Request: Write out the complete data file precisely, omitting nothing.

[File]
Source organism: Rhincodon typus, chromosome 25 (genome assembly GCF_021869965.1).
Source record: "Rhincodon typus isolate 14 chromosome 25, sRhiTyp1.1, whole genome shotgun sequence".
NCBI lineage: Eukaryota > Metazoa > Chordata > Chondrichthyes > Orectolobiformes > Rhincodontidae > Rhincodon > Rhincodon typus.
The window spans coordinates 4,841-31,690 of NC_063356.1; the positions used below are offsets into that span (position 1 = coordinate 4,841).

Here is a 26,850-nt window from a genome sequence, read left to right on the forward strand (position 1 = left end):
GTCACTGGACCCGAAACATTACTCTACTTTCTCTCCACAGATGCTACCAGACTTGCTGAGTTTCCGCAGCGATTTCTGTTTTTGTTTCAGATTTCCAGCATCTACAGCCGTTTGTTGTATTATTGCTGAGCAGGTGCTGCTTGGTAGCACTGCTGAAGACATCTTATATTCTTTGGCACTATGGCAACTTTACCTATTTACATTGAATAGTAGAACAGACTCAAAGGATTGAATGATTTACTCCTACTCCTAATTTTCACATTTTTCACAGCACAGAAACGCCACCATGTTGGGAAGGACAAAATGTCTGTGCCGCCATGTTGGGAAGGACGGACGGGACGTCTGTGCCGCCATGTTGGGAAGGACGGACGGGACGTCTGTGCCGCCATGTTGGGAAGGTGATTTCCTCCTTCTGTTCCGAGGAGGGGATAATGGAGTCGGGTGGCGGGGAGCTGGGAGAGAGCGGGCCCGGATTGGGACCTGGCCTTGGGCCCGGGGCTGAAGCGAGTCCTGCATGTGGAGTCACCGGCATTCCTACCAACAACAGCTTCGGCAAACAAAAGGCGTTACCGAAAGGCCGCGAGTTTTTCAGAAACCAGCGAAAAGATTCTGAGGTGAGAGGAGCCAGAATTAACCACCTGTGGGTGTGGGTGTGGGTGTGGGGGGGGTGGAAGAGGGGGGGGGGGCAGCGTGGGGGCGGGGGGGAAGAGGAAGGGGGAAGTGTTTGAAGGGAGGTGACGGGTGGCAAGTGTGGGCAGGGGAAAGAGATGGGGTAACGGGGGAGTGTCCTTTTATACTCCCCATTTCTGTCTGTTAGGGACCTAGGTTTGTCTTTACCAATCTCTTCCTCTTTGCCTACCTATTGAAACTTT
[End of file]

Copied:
Source organism: Rhincodon typus, chromosome 25 (genome assembly GCF_021869965.1).
Source record: "Rhincodon typus isolate 14 chromosome 25, sRhiTyp1.1, whole genome shotgun sequence".
NCBI lineage: Eukaryota > Metazoa > Chordata > Chondrichthyes > Orectolobiformes > Rhincodontidae > Rhincodon > Rhincodon typus.
The window spans coordinates 4,841-31,690 of NC_063356.1; the positions used below are offsets into that span (position 1 = coordinate 4,841).

Here is a 26,850-nt window from a genome sequence, read left to right on the forward strand (position 1 = left end):
GTCACTGGACCCGAAACATTACTCTACTTTCTCTCCACAGATGCTACCAGACTTGCTGAGTTTCCGCAGCGATTTCTGTTTTTGTTTCAGATTTCCAGCATCTACAGCCGTTTGTTGTATTATTGCTGAGCAGGTGCTGCTTGGTAGCACTGCTGAAGACATCTTATATTCTTTGGCACTATGGCAACTTTACCTATTTACATTGAATAGTAGAACAGACTCAAAGGATTGAATGATTTACTCCTACTCCTAATTTTCACATTTTTCACAGCACAGAAACGCCACCATGTTGGGAAGGACAAAATGTCTGTGCCGCCATGTTGGGAAGGACGGACGGGACGTCTGTGCCGCCATGTTGGGAAGGACGGACGGGACGTCTGTGCCGCCATGTTGGGAAGGTGATTTCCTCCTTCTGTTCCGAGGAGGGGATAATGGAGTCGGGTGGCGGGGAGCTGGGAGAGAGCGGGCCCGGATTGGGACCTGGCCTTGGGCCCGGGGCTGAAGCGAGTCCTGCATGTGGAGTCACCGGCATTCCTACCAACAACAGCTTCGGCAAACAAAAGGCGTTACCGAAAGGCCGCGAGTTTTTCAGAAACCAGCGAAAAGATTCTGAGGTGAGAGGAGCCAGAATTAACCACCTGTGGGTGTGGGTGTGGGTGTGGGGGGGGTGGAAGAGGGGGGGGGGGCAGCGTGGGGGCGGGGGGGAAGAGGAAGGGGGAAGTGTTTGAAGGGAGGTGACGGGTGGCAAGTGTGGGCAGGGGAAAGAGATGGGGTAACGGGGGAGTGTCCTTTTATACTCCCCATTTCTGTCTGTTAGGGACCTAGGTTTGTCTTTACCAATCTCTTCCTCTTTGCCTACCTATTGAAACTTT